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Goodwill employees will not be paid this week, suffer a ‘devastating blow’

Local union steward James Nickle comforts co-worker Raphelia Debique as Goodwill employees hold a press conference at a store in Scarborough on Jan. 20.

Kevin Van Paassen/The Globe and Mail

Goodwill announced on Wednesday that workers in the Toronto region will not be receiving paycheques this week, as employee anger continued to mount amidst the organization's ongoing financial collapse.

"Despite our best efforts, employees will not be paid on Friday as part of the regular pay cycle," beleaguered chief executive officer Keiko Nakamura said in a statement.

Goodwill Industries of Toronto, Eastern, Central and Northern Ontario has not paid employees for hours they worked since their last paycheques up until Sunday, when the organization announced it was abruptly closing its 16 stores and 10 donation centres in the Toronto area. Several workers say their benefits have also been cut off, leaving some without medication. Goodwill managers have been attempting to secure bank financing to pay workers.

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Through a spokesperson, Ms. Nakamura declined to comment on whether she would continue to receive her salary, which stood at $206,763 in 2013, according to the provincial Sunshine List.

The union representing Goodwill workers called the failure to pay wages "a devastating blow."

"We are very angry," said Moe Rutherford, business representative for the Canadian Airport Workers Union, which represents the 430 Goodwill employees. "It's not fair. It's not humane."

Joe Petti, a janitor at the Goodwill store on Progress Avenue in Scarborough for 31 years, said he will now have to borrow money from his brother to buy food.

"It's humiliating what she's done to us," he said of Ms. Nakamura. "I have no faith in her. No faith."

Raphelia Debique, who had been working at another east Toronto location for nine years, expressed a widespread sense of betrayal on Wednesday.

"We are the people with the barriers that they vow to hire, to help, to move up, to have a better life," Ms. Debique said. "She didn't give us a better life. She took an 80-year-old company and demolished it."

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At a news conference outside the Progess Avenue location on Wednesday, many out-of-work Goodwill employees called for the CEO's resignation, chanting "Keiko Must Go."

Meanwhile, the union says it has spoken with unidentified potential "investors" who are willing to take over the charity's operations and reopen its shuttered stores in Toronto, Mississauga, Brampton, Newmarket, Barrie, Orillia and Brockville, but it provided no details Wednesday about the mysterious bailout offer.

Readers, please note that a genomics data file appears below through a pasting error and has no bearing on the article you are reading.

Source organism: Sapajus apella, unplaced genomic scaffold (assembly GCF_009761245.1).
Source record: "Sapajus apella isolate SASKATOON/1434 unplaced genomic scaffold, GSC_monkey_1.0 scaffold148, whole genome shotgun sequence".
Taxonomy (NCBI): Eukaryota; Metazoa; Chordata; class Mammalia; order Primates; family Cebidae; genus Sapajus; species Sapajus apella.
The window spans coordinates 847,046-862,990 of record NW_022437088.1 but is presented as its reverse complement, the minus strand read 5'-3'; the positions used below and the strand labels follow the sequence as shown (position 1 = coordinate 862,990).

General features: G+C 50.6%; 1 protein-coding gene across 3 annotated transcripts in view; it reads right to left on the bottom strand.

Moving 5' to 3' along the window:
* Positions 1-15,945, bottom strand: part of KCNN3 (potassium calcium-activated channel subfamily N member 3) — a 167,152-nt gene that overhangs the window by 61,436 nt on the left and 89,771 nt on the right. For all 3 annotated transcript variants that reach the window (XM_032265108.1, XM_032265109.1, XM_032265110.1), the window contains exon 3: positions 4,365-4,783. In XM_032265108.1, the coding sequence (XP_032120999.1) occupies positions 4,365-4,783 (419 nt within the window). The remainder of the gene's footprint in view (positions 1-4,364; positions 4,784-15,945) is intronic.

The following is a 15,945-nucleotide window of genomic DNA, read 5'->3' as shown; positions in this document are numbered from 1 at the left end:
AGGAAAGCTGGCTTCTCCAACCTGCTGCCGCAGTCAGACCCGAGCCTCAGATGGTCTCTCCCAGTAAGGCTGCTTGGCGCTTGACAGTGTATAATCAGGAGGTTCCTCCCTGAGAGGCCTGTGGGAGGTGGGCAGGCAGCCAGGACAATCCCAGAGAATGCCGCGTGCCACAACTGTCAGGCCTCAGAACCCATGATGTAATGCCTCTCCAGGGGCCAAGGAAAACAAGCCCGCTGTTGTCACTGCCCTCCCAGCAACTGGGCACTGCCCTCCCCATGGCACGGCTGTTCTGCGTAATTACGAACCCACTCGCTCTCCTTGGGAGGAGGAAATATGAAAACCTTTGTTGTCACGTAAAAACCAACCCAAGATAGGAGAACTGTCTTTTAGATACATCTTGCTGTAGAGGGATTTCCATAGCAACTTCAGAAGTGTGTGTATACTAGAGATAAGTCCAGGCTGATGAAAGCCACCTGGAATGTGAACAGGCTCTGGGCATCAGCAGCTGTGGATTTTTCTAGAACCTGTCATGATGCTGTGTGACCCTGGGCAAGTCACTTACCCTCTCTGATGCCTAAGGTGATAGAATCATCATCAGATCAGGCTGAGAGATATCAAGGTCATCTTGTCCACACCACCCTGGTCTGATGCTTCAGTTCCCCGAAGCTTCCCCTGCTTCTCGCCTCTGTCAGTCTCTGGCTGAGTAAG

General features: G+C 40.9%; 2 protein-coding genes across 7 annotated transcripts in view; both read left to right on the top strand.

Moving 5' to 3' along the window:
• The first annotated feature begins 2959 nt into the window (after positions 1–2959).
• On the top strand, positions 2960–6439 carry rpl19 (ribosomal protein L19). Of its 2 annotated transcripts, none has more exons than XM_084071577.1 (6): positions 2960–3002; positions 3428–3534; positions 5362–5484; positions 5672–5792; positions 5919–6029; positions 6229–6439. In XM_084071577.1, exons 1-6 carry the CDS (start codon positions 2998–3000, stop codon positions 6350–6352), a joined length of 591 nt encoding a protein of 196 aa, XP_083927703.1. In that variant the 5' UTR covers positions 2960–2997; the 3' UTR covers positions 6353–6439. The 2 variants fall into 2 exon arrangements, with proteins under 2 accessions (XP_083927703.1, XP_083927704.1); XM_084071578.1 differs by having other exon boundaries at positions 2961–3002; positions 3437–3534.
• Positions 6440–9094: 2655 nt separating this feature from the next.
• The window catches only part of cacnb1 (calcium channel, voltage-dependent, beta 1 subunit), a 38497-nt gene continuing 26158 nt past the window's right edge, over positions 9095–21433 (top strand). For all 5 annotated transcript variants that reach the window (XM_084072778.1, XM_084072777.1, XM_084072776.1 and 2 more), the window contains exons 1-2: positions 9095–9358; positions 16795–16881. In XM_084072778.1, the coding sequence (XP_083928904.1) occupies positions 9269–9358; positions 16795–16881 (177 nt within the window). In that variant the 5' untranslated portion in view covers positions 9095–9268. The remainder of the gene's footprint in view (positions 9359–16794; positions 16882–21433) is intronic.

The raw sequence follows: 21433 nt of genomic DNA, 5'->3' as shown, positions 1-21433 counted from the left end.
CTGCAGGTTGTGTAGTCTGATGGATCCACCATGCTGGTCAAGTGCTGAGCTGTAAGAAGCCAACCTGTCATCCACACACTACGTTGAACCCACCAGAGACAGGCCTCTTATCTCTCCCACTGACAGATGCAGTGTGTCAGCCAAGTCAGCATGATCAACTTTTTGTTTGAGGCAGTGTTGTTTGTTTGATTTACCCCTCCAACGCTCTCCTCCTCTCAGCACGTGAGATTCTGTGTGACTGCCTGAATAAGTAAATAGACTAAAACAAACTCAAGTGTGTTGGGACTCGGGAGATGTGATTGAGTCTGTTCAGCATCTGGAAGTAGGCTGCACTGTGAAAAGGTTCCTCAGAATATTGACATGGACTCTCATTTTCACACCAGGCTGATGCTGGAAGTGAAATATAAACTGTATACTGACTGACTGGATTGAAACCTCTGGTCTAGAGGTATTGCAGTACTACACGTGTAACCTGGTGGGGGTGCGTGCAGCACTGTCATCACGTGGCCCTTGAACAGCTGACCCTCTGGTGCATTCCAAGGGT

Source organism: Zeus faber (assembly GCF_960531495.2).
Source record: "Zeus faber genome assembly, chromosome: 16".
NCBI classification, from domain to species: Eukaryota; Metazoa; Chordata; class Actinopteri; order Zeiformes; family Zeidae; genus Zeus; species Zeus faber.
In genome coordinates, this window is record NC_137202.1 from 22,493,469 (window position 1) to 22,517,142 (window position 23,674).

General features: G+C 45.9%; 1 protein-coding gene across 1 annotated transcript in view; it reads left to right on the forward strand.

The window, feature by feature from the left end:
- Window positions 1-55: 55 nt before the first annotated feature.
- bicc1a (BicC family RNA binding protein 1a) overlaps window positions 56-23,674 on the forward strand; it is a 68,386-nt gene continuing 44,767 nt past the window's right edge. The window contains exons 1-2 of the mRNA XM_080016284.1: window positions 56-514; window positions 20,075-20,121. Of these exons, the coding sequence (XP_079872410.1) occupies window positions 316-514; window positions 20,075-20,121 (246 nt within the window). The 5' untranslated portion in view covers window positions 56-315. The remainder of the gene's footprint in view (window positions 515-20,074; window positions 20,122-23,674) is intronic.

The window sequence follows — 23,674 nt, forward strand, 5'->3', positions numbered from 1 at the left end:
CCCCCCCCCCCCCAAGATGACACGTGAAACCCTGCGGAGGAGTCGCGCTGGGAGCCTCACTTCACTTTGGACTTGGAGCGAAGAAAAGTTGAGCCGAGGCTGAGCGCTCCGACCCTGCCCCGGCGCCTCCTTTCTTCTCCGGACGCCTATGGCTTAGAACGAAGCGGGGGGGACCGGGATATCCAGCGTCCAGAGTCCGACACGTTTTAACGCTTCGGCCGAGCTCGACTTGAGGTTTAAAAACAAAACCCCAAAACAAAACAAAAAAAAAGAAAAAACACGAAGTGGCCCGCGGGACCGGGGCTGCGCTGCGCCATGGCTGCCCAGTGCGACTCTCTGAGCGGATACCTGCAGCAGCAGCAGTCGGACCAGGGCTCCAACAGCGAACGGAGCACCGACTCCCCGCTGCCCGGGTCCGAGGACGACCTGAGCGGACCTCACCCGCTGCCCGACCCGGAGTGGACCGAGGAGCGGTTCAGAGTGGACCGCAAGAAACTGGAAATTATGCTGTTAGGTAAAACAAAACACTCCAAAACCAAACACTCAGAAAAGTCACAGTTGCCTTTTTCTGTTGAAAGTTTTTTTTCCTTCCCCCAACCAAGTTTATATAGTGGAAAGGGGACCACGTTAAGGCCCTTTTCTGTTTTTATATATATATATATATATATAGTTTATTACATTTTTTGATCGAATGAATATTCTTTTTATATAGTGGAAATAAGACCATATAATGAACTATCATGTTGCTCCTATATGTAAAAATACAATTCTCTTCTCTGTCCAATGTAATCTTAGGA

The CAWU issued a statement saying it has talked with potential new partners and put them in contact with Goodwill management, and it is urging the non-profit organization "to seriously consider relinquishing control to the new investors."

Goodwill Industries is a registered charity and cannot sell itself to new investors, but it can receive donations and use the money to support its operations.

Union lawyer Denis Ellickson said there are at least two different groups of people with experience working with the charitable sector who are prepared to contribute funding and take over its operations.

"The union is encouraged if that's the case," Mr. Ellickson said.

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At the news conference, local union steward James Nickle said the "investors" were seeking financial details from Ms. Nakamura.

"What they need from Keiko is financial statements about how much she owes," he said.

The organization's 12-member volunteer board resigned on Friday, but Ms. Nakamura has continued in her job, saying she is trying to find a solution to keep the stores open. In her statement Wednesday evening, she said the company will update employees about payroll deposits and records of employment – which would allow workers to collect employment insurance – on Monday.

She told reporters on Monday that the organization is facing a cash-flow crisis in an increasingly competitive retail environment and was operating with thin margins.

Also Wednesday, the union said it has sent a letter to Premier Kathleen Wynne asking her to intervene to help save Goodwill.

"We need help from the government, the media, the population," said Zahra Mohamed, who worked at the organization's Brampton location. "We need help immediately."

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Real Estate Reporter

Janet McFarland is the real estate reporter for The Globe and Mail’s Report on Business, with a focus on residential real estate trends. She joined Report on Business in 1995, and has specialized in reporting on corporate governance, executive compensation, pension policy, business law, securities regulation and enforcement of white-collar crime. More

Eric Andrew-Gee has covered national news for the Globe and Mail since 2015. He previously worked at the Toronto Star, where he was a reporter, and Maisonneuve Magazine, where he was an editor. Eric won the 2015 Goff Penny Award for Canada’s top newspaper journalist under 25. His work has also been nominated for two National Magazine Awards. More

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